San Diego Catholic Diocese Transferred Properties to Avoid Paying Sex Abuse Victims: Attorney

KNSD - NBC 7 [San Diego CA]

February 22, 2023

By Mari Payton

A lawsuit was announced Wednesday alleging the Roman Catholic Diocese of San Diego fraudulently transferred real estate to dummy corporations in order to avoid paying out pending legal settlements to hundreds of victims of childhood sexual abuse.

The suit alleges that due to the impending passage of a bill that extended the statute of limitations for alleged sex abuse victims to file lawsuits, the diocese transferred at least 291 real estate parcels to its parishes in a bid to conceal assets. The suit, which seeks to undo those transfers, states the total assessed value of the transferred property exceeds $450 million.

The lawsuit follows an announcement from the diocese that “the staggering legal costs” of hundreds of sex abuse lawsuits it faces could force it to file for bankruptcy.

Earlier this month, Cardinal Robert McElroy wrote in a letter to parishioners that most of the diocese’s assets were “depleted” due to settling abuse claims. With hundreds of new lawsuits in the pipeline, the diocese may look to bankruptcy as an avenue to compensate victims, he wrote.

McElroy’s letter states, “Bankruptcy would provide a pathway for ensuring that the assets of the diocese will be used equitably to compensate all victims of sexual abuse, while continuing the ministries of the church for faith formation, pastoral life and outreach to the poor and the marginalized.”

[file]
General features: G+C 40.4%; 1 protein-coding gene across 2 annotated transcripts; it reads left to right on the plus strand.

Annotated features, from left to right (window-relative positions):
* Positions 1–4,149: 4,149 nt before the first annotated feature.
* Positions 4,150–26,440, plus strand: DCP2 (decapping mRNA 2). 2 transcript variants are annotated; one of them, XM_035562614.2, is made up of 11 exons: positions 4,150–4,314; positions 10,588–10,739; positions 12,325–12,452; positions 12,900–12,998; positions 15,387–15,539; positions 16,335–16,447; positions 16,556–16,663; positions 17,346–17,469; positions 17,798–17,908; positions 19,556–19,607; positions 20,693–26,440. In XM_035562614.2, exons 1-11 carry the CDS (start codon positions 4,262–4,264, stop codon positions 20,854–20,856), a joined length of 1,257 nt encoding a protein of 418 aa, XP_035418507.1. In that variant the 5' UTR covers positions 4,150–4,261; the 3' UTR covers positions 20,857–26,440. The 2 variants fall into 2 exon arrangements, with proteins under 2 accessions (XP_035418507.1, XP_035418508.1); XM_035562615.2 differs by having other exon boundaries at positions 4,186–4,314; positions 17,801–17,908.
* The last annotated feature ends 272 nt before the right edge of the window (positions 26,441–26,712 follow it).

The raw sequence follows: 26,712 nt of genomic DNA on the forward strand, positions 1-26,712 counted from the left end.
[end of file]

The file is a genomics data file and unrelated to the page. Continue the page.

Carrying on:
During a Wednesday news conference, attorney Irwin Zalkin alleged the diocese made false claims regarding the state of its assets.

“This diocese and its parishes have engaged in a conspiratorial enterprise to defraud child abuse victims and to deny them the justice they deserve,” Zalkin said.

The lawsuit also alleges Assembly Bill 218’s passage prompted the diocese to enter into an “Independent Compensation Fund,” which provides settlements to victims whose claims first must be approved by a claim evaluator. The suit alleges those victims would have been eligible to file lawsuits due to AB 218, but instead were coaxed into submitting claims through the Independent Compensation Fund and settled “for pennies on the dollar.”

Zalkin said, “They have developed a PR spin on how they’re concerned about victims and they want to do the right thing by victims, but at the end of the day, it’s all about the money and protecting their assets, protecting their brand, over protecting the safety and welfare of children.”

In a written statement sent to NBC 7, Kevin Eckery, Communications Director for the Catholic Diocese of San Diego wrote:

“Since the founding of the Diocese of San Diego in 1936, under canon law the assets of each parish have been separate and independent from the Diocese.  Over 10 years ago, long before Assembly Bill 218 was introduced, the Diocese began the process of formalizing in civil law the separate legal status of each parish and its assets.  This included recording proper legal title for each parish to its own real estate. The Diocese has a profound obligation and moral duty to use its own assets to equitably compensate survivors.  As Cardinal McElroy said in his recent letter announcing that bankruptcy was under consideration.

The sexual abuse of minors by priests and the way it was handled in the life of the Church constitute the greatest sin of our Church in the last century.  We must and will continue to protect minors with even deeper vigor, provide healing resources to those who have been abused, and use our Diocesan assets to compensate those who were victimized.  And we will never forget the harm that we have done.’”